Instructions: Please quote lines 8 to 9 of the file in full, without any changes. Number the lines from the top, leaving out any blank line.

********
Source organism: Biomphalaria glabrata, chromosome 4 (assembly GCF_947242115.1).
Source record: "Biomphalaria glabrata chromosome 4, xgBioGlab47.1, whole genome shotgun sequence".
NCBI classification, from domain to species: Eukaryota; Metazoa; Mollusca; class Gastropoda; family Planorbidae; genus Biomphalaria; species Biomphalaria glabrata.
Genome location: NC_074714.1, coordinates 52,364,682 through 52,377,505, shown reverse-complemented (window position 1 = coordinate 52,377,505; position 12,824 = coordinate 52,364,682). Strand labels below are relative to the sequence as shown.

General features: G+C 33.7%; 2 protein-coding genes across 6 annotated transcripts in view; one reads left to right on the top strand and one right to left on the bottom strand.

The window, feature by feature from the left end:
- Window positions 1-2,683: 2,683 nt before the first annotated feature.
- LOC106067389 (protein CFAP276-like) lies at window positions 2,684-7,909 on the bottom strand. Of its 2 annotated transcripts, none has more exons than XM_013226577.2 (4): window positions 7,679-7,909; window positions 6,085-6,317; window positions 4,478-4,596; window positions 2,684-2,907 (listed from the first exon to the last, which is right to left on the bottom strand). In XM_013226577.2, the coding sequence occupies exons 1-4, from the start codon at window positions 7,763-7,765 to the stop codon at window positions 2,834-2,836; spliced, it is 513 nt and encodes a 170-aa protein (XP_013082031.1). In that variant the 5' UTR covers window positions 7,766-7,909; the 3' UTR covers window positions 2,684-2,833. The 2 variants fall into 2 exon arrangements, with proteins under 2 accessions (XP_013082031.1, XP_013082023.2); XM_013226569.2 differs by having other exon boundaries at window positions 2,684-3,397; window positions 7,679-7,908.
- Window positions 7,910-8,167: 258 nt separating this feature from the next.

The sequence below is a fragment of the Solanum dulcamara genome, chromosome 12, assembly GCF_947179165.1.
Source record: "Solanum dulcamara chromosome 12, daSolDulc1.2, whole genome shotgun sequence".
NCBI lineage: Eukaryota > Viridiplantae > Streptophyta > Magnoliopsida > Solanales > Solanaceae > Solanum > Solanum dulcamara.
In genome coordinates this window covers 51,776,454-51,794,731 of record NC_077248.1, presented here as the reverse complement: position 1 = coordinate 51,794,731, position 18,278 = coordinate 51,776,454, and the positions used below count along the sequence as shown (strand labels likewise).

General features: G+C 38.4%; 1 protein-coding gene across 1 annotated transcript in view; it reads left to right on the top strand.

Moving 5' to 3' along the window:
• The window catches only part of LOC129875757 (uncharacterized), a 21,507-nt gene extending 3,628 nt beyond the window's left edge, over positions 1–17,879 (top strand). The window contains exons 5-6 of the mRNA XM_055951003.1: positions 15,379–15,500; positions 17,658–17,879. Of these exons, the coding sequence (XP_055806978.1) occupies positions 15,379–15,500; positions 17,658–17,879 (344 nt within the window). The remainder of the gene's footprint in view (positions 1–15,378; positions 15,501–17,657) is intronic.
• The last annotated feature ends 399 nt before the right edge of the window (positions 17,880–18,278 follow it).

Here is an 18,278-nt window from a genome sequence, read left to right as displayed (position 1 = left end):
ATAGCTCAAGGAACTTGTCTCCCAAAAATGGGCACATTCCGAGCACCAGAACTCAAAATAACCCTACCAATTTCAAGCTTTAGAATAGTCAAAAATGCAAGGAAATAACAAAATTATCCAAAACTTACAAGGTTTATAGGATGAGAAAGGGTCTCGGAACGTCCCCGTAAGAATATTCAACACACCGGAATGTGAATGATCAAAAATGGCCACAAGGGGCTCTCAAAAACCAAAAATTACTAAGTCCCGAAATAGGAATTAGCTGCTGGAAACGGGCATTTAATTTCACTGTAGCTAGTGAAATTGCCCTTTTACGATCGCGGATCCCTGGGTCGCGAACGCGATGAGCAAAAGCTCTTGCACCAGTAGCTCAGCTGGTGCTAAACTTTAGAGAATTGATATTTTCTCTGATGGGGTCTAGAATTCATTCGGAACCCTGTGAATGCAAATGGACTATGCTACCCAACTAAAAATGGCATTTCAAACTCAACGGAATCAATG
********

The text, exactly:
- LOC106067389 (protein CFAP276-like) lies at window positions 2,684-7,909 on the bottom strand. Of its 2 annotated transcripts, none has more exons than XM_013226577.2 (4): window positions 7,679-7,909; window positions 6,085-6,317; window positions 4,478-4,596; window positions 2,684-2,907 (listed from the first exon to the last, which is right to left on the bottom strand). In XM_013226577.2, the coding sequence occupies exons 1-4, from the start codon at window positions 7,763-7,765 to the stop codon at window positions 2,834-2,836; spliced, it is 513 nt and encodes a 170-aa protein (XP_013082031.1). In that variant the 5' UTR covers window positions 7,766-7,909; the 3' UTR covers window positions 2,684-2,833. The 2 variants fall into 2 exon arrangements, with proteins under 2 accessions (XP_013082031.1, XP_013082023.2); XM_013226569.2 differs by having other exon boundaries at window positions 2,684-3,397; window positions 7,679-7,908.
- Window positions 7,910-8,167: 258 nt separating this feature from the next.